Finally, the source program 205 which consists of a sequence of characters is entered into lexical analyzer 210. In operation, lexical analyzer 210 waits for input characters from the source program 205. When it recognizes a set of input characters matching one of the regular expressions in the input specification 260, it executes the corresponding associated action. This continues until the program is terminated or EOF is encountered. Typically, the output 280 from lexical analyzer 210 is a set of tokens.
Those skilled in the art will readily appreciate the equivalents to the above described structures.
FIG. 3 shows an example of a oversimplified lexical analyzer (in other words, a finite state machine) that "tokenizes" groups of words and/or numbers. Lexical analyzer 375 is designed to accept (in other words, perform the associated action) any sequence of numbers between 0-9 and/or any sequence of letters between A-Z (with the regular definition [α|β|d], where α represents the regular expression [A-Z], β represents a blank, and d represents the regular expression [0-9]) and provide the output shown in TABLE 1. The associated action is indicated to the right of each individual halt state. "Token" represents a global variable used to hold the token just recognized by lexical analyzer 375. The purpose of lexical analyzer 375 is to recognize numbers and words while filtering out spaces. It indicates a space has been filtered by outputing the string "a space".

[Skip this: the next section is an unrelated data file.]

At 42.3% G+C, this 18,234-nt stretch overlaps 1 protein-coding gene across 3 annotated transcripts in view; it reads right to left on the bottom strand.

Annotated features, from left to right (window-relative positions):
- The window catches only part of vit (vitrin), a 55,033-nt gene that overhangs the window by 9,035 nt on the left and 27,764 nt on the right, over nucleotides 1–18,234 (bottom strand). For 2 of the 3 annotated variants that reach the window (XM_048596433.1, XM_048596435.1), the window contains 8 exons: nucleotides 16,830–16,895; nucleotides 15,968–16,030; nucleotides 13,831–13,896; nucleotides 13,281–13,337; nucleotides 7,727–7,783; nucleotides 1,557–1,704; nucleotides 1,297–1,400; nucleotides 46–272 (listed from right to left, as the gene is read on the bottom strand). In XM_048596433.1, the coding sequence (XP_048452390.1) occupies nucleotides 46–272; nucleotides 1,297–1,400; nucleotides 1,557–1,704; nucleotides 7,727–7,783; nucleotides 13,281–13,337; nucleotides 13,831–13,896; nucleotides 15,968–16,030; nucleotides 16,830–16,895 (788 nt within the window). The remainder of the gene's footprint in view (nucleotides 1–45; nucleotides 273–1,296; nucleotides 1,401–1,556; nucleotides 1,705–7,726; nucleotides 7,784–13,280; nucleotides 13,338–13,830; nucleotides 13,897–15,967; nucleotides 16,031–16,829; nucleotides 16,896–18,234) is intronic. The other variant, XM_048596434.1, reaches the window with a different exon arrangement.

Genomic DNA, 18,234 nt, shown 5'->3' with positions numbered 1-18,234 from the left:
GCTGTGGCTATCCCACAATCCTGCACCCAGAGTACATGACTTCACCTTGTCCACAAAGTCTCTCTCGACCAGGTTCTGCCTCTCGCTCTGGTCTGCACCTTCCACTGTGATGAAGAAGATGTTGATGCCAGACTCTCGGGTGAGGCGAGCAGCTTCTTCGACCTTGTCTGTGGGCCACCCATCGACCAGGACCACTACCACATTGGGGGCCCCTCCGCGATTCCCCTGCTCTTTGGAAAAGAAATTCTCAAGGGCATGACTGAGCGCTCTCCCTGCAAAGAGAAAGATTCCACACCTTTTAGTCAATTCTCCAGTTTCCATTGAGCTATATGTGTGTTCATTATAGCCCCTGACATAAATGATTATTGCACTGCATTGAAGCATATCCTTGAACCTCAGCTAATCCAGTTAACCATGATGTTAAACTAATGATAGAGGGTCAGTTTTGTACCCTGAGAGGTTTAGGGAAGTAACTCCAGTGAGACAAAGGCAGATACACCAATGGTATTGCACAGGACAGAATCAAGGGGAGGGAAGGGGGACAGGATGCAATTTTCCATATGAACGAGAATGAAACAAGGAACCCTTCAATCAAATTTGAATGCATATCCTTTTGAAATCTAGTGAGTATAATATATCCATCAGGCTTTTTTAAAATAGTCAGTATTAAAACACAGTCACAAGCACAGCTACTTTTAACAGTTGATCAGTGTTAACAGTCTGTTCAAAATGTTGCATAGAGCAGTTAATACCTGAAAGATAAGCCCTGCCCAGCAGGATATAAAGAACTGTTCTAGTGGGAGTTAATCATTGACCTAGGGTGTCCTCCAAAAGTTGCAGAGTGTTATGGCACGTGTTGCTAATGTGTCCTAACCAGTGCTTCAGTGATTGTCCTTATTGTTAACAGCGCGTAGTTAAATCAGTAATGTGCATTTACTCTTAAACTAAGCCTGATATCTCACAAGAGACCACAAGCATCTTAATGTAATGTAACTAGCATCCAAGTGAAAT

TABLE 1______________________________________Input: HERE IS A 75Output: HERE "a space" IS "a space" A "a space" 75______________________________________
Lexical analyzer 375 starts its analysis of the input string in start state S 380. States B 383 and C 287 are called halt states or accepting states, and are so indicated by the double circles. The arrows connecting the states represent state transitions. Each one is labeled with a symbol recognized by the machine.
As each token in the input string is scanned, the machine moves from state to state, according to the symbols on the arrow. For example, in the input string "HERE IS A 75", since the first element in the string is an H, lexical analyzer 375 moves via transition line 382 from state S 380 to state C 387.